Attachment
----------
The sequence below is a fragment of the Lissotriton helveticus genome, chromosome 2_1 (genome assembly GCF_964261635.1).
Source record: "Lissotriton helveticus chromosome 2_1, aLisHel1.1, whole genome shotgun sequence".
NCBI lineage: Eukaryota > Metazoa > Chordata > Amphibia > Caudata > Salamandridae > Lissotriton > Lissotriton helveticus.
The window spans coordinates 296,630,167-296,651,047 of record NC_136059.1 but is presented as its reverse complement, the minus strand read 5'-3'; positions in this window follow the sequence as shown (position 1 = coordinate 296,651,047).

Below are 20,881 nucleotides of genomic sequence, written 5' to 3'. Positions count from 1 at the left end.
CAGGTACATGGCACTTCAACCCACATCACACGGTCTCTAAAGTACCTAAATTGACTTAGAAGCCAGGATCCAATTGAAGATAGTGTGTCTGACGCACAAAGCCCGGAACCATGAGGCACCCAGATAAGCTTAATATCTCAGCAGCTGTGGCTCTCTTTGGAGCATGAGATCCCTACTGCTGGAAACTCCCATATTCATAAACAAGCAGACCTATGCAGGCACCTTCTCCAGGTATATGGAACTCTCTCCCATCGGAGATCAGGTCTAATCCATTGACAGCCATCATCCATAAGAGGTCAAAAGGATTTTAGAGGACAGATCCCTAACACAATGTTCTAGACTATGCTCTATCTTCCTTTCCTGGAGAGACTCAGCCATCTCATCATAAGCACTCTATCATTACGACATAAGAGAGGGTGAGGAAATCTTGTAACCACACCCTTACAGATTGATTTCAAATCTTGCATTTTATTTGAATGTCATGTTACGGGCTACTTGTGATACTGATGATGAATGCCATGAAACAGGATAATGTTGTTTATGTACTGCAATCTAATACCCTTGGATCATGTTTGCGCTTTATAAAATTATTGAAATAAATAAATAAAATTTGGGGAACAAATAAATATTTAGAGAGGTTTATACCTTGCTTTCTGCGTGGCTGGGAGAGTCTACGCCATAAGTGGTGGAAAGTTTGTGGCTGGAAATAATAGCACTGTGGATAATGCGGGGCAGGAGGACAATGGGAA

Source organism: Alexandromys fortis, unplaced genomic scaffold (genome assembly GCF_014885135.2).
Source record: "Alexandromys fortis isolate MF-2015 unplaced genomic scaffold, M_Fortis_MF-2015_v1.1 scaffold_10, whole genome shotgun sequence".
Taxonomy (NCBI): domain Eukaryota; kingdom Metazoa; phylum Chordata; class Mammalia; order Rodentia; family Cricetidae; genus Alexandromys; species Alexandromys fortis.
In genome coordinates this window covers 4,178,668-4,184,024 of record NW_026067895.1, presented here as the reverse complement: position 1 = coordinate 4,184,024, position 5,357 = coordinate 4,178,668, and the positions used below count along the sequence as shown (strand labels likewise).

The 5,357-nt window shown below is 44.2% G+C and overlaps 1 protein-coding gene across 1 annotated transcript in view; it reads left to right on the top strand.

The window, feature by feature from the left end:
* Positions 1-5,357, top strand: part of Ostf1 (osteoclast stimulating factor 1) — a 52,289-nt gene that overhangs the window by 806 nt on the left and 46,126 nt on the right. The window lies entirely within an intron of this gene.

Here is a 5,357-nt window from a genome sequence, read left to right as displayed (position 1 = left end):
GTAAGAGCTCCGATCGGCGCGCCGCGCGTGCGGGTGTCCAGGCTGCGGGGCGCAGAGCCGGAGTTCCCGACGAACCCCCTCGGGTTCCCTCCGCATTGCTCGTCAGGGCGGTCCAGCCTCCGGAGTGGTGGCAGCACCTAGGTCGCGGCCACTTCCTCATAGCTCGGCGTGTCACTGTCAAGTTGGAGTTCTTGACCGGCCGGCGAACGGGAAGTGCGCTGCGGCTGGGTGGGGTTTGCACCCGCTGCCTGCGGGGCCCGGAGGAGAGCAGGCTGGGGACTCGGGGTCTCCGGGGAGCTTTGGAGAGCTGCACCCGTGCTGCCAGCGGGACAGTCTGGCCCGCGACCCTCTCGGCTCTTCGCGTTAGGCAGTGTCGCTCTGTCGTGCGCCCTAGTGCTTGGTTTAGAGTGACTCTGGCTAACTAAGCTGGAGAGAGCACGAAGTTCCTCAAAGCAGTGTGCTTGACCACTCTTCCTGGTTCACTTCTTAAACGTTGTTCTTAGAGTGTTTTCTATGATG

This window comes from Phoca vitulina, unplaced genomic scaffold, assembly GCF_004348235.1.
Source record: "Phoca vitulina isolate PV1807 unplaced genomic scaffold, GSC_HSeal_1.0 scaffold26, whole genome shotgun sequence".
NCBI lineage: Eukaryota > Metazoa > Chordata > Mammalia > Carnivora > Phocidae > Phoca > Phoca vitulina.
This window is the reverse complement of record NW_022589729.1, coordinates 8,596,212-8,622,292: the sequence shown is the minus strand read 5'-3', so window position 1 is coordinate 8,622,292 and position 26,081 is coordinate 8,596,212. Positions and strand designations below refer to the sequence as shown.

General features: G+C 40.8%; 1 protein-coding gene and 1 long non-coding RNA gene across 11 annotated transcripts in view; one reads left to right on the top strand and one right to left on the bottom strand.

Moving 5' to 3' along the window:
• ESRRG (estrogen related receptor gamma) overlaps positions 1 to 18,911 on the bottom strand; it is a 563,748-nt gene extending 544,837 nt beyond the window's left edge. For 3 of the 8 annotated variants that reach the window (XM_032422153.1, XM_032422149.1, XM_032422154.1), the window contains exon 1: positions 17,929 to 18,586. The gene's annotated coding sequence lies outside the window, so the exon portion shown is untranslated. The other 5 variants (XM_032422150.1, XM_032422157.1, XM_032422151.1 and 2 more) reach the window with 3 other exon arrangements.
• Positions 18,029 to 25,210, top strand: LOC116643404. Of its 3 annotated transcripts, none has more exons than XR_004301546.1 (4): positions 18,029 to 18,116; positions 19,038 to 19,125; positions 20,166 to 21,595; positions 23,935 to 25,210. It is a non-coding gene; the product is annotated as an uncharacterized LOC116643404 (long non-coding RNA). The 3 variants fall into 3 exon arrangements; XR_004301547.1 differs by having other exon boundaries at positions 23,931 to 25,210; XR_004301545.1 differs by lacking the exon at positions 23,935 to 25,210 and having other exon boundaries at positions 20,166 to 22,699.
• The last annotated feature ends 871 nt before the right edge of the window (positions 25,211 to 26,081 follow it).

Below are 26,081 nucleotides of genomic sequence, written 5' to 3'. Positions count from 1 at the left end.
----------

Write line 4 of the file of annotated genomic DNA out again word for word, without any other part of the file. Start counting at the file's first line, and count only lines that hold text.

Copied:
The window spans coordinates 296,630,167-296,651,047 of record NC_136059.1 but is presented as its reverse complement, the minus strand read 5'-3'; positions in this window follow the sequence as shown (position 1 = coordinate 296,651,047).